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From Diogo Becker <di...@se.inf.tu-dresden.de>
Subject Re: Faster Leader Election
Date Tue, 03 May 2011 06:12:41 GMT
Hi André,

André Oriani <ra078686@students.ic.unicamp.br> writes:

> Hi ,
> Where can I find a good description of the fast leader election used
> by ZooKeeper. I would like to understand better how logical clock is
> used and the two termination conditions ( a quorum has voted  for  a
> certain peer  or have received votes from all peers) , if I have
> identified correctly.

I don't think there is such a description anywhere. Here is what I

The logical clocks are used to identify different instances of the
election. Every time the leader crashes, the peers time out and the
logical clock is incremented. The same happens if the election fails to
finish: a new "election instance" or "epoch" is started.

In FLE each peer proposes its own (zxid,id). The algorithm then
converges by always broadcasting the highest pair. The hope is that the
peers should have converged before the algorithm times out. If a message
is received from a future epoch, the peer starts participating in the
this epoch.

Because zab only works when there is a quorum of nodes up and connected,
there is an additional condition to return from LookForLeader: a peer
has to have received messages from a quorum of peers. This avoids
failing the election before enough nodes are up. In fact, the timeout is
only started after a quorum has answered (is up). This timeliness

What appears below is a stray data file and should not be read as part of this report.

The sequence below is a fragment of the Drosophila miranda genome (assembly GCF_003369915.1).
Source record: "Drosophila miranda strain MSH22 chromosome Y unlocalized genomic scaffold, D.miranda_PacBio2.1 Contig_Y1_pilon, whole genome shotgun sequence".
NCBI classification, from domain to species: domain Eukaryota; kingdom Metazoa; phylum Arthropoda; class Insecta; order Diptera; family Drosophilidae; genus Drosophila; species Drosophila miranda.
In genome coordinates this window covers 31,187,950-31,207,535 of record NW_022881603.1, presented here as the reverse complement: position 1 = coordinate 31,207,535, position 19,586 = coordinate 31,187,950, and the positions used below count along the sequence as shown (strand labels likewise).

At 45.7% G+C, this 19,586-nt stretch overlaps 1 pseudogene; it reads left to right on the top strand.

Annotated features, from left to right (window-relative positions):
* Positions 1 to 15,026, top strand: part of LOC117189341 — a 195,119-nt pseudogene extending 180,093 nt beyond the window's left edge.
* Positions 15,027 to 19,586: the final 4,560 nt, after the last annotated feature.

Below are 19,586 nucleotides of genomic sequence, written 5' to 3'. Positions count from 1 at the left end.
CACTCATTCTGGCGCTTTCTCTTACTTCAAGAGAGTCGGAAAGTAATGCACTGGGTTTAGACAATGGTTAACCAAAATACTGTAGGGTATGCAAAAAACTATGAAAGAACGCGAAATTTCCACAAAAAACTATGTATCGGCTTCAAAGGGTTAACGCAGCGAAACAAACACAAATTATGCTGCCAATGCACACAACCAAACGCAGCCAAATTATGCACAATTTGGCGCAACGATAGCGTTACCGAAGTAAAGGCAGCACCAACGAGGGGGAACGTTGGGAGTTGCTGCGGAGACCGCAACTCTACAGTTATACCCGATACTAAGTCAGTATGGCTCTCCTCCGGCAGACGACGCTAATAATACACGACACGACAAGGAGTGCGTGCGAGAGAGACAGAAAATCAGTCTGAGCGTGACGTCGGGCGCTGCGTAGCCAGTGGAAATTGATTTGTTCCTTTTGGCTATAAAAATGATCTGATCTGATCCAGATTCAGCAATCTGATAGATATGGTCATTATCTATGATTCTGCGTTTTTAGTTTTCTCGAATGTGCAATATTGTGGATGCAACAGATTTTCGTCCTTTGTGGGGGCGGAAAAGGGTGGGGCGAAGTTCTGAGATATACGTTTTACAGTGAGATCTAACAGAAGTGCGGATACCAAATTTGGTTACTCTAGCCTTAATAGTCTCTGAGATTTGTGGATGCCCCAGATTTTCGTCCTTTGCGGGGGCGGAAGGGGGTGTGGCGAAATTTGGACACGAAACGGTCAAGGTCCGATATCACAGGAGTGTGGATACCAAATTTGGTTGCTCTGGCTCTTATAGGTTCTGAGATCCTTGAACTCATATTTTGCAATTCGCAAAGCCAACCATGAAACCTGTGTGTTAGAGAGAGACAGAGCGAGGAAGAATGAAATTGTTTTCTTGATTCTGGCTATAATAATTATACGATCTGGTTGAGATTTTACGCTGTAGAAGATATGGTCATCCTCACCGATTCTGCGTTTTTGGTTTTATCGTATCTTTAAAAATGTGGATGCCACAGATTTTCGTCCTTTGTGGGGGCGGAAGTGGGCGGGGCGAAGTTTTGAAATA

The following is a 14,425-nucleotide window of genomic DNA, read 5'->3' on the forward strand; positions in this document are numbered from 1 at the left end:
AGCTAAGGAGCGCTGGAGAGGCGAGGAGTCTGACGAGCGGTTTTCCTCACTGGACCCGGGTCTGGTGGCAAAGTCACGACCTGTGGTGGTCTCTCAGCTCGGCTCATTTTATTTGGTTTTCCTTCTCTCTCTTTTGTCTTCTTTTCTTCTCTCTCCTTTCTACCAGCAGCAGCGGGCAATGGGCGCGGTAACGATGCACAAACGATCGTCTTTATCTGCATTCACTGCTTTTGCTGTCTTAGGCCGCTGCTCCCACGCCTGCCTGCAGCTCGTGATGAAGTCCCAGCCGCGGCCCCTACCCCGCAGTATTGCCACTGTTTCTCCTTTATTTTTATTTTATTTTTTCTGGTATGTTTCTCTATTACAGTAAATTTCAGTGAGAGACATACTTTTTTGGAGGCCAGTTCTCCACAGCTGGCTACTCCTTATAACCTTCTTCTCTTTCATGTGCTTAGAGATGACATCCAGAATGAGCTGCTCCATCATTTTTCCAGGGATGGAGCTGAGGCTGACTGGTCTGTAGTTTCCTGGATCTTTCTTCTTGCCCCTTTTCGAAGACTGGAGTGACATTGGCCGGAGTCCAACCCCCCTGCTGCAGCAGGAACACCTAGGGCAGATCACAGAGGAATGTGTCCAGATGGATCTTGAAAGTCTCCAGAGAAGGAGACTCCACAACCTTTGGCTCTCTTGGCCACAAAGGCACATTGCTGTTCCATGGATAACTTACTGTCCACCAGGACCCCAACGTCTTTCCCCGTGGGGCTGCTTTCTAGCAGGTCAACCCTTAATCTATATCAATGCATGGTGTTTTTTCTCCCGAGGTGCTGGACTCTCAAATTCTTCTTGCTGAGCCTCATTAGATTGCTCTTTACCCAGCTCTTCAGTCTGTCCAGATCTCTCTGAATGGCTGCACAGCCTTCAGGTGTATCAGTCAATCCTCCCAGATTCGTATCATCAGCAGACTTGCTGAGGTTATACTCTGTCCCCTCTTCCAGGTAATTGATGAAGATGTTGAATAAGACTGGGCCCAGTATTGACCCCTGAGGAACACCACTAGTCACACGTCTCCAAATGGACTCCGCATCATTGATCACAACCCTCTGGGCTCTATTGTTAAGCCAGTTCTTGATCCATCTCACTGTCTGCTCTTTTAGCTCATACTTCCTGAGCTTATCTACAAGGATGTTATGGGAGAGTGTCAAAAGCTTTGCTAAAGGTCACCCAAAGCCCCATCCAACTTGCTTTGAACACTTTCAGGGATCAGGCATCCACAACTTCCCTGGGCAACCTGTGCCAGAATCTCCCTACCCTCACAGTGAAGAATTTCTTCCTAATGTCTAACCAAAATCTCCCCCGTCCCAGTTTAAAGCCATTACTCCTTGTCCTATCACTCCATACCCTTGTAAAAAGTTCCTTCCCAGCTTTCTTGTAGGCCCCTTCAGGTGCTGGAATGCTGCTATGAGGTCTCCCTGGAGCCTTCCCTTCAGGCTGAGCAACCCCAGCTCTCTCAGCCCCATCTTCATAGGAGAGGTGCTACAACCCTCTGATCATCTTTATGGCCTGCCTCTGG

requirement is however strictly stronger than the one required by zab
itself.  Note that if all peers replied in the same epoch, there is no
need to wait a timeout.

There is a second termination case (in the default of the switch). That
is the case when a peer starts an election when there is already a
leader.  The peer gets "there-is-already-a-leader-for-epoch-X" messages
back.  If a quorum of peers answered with the same leader and epoch,
lookForLeader returns.  

Important in both termination cases (electing a new leader, and getting
the actual leader) is that the check for a quorum of votes guarantees
that the candidate (or leader) is in this quorum. This avoids the case
where the ensemble repeatedly elects a crashed peer.

> The first thing QuorumCxnManager  when connecting to a peer is to send
> its id. Is this done to avoid any problem with concurrent connections?

Yes. Peer A opens a TCP connection to peer B, and vice-versa. Both send
their ids, the highest id wins (the other connection is closed).

Ciao, Diogo

> Thanks and Regards,
> André Oriani

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